In the face of so much inequality and suffering in our world, many funders wrestle with the magnitude of their impact.
They search for ways to maximize the impact of every dollar contributed in an effort to reach as many people as possible.
But that push to scale up solutions quickly can become an unhealthy obsession with how many people your philanthropic work touches or how much money was spent if it’s not balanced by an equal emphasis on the question of how the work was done, and whether it was effective at fixing the root causes of suffering.
So often, what we end up measuring and celebrating within philanthropic circles are inputs and outputs, instead of outcomes.
- We provided 20 million meals to people in need. Did that help alleviate long term food insecurity?
- Apple pledges to give $2.5 billion toward affordable housing in California. An impressive sum, albeit slightly less impressive when compared to the $57 billion that Apple reported in profit over the last year.
- The U.S. graduation rate improved from 85 percent to 93 percent from 2001 to 2016. But what do we know about how prepared these students are for adulthood?
A focus on the right set of inputs and outputs is essential, but insufficient to address problems at their root and to change outcomes. I believe there are a few key cultural reasons why we have an overemphasis on the “how many” aspect of philanthropy, and too little consideration of the “how”—how lives were changed, how decisions were made, how hearts and minds were converted to make change sustainable, and how root causes were eliminated.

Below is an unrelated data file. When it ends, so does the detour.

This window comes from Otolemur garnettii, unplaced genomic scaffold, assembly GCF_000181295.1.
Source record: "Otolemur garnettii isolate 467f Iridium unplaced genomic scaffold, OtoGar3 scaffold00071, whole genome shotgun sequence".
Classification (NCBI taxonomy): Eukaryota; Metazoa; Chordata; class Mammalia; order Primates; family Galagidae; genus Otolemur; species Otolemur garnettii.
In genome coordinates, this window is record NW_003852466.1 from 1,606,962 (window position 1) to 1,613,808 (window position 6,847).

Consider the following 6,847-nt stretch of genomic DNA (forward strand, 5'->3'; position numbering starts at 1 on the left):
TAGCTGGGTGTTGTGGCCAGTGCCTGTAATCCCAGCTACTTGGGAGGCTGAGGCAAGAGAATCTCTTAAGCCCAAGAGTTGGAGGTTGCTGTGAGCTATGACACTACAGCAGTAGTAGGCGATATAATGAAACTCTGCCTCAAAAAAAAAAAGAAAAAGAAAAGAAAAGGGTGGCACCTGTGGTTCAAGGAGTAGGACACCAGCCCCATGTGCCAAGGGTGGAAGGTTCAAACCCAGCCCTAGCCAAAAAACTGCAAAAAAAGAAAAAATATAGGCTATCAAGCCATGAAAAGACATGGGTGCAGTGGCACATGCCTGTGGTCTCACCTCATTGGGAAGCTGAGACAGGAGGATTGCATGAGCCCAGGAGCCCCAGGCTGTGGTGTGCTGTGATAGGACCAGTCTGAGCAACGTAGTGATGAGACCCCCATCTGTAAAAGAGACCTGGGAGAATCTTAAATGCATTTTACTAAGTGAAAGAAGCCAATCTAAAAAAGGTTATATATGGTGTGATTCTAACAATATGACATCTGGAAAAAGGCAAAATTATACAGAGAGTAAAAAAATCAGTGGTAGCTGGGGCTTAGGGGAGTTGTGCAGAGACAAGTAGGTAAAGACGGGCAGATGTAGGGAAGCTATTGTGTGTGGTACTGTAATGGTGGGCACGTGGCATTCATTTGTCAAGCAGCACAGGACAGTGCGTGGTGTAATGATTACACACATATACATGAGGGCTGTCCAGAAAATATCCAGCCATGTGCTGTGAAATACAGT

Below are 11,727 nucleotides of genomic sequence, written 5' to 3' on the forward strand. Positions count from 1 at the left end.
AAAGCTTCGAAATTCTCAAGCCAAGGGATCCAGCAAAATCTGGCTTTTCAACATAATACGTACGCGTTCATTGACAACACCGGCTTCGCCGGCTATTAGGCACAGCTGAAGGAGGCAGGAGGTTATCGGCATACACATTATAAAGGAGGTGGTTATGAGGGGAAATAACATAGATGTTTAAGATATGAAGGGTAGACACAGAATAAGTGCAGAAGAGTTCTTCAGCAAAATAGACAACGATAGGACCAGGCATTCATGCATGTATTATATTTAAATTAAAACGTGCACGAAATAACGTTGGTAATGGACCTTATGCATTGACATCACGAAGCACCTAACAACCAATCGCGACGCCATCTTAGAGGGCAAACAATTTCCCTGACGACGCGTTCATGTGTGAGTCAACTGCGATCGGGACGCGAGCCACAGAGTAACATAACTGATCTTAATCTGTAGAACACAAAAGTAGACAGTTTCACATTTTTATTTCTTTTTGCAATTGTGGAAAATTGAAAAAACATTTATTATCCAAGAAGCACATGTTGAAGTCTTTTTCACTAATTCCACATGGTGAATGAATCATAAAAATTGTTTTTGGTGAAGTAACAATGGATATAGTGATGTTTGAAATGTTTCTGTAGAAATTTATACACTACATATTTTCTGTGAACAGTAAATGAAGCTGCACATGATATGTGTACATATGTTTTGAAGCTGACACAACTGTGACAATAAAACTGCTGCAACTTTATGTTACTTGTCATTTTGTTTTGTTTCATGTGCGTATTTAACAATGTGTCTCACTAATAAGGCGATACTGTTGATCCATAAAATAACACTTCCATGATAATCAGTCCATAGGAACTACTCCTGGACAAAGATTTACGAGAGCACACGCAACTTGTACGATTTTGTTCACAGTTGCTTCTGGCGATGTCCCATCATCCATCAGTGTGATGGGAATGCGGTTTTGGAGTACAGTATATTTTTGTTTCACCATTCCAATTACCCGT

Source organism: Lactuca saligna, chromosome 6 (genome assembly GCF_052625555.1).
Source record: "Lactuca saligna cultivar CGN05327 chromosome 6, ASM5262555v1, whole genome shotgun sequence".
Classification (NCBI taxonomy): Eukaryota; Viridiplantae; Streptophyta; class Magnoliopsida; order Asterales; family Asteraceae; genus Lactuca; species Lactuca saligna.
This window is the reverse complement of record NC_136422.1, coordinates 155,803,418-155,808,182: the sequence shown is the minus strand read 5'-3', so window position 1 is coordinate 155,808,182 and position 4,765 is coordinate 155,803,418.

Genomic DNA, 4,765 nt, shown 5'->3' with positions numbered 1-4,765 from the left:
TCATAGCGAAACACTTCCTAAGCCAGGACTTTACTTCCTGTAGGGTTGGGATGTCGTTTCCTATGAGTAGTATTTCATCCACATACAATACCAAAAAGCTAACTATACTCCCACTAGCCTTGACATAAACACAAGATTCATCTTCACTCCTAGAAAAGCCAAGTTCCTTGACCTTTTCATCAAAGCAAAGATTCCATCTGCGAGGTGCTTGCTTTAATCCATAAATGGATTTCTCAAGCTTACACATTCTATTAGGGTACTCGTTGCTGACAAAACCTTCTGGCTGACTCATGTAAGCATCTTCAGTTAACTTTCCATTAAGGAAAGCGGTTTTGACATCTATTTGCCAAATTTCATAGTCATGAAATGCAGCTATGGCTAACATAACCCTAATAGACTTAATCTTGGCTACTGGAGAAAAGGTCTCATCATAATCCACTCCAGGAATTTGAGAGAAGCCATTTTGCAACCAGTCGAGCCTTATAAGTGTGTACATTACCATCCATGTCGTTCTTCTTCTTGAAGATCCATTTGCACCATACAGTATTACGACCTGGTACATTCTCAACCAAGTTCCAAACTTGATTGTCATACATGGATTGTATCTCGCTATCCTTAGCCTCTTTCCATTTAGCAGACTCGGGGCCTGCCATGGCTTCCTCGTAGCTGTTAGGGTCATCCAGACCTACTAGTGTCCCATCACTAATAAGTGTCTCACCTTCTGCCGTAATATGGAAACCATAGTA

The scale of the problems skews our focus. In all areas of philanthropic work, whether we’re talking about education reform, hunger relief, disease eradication, or any other area, the need is so great that we all recognize the need for scalable solutions. But our obsession with scale leads us to design interventions with scalability as the highest value, and we often begin implementing those interventions at massive scale before we’ve proven that they are effective at solving the root problem. I saw this happen during my time at D.C. Public Schools (DCPS). No Child Left Behind (NCLB), the federal legislation passed under the Bush Administration to get 100% of students to proficiency in reading and math by 2013, led to the reconstitution of 18 schools in DCPS in an effort to improve outcomes by raising the caliber of teachers and staff. But our efforts fell far short of our goals. In theory, NCLB gave opportunities for customized solutions, but in practice, the program’s aggressive deadline left no time to develop solutions that took into account the unique situations of each school. . The “how” often gave way to the mandate to improve student proficiency, an output, as quickly as possible.
Another norm within the world of philanthropy that can lead to overweighting the importance of results that are easy to measure is the structure of nonprofit boards and foundation boards. Most boards are made up of leaders from the business sector, and they sometimes end up approaching social problems like business problems, without an appreciation for the differences between the two spheres.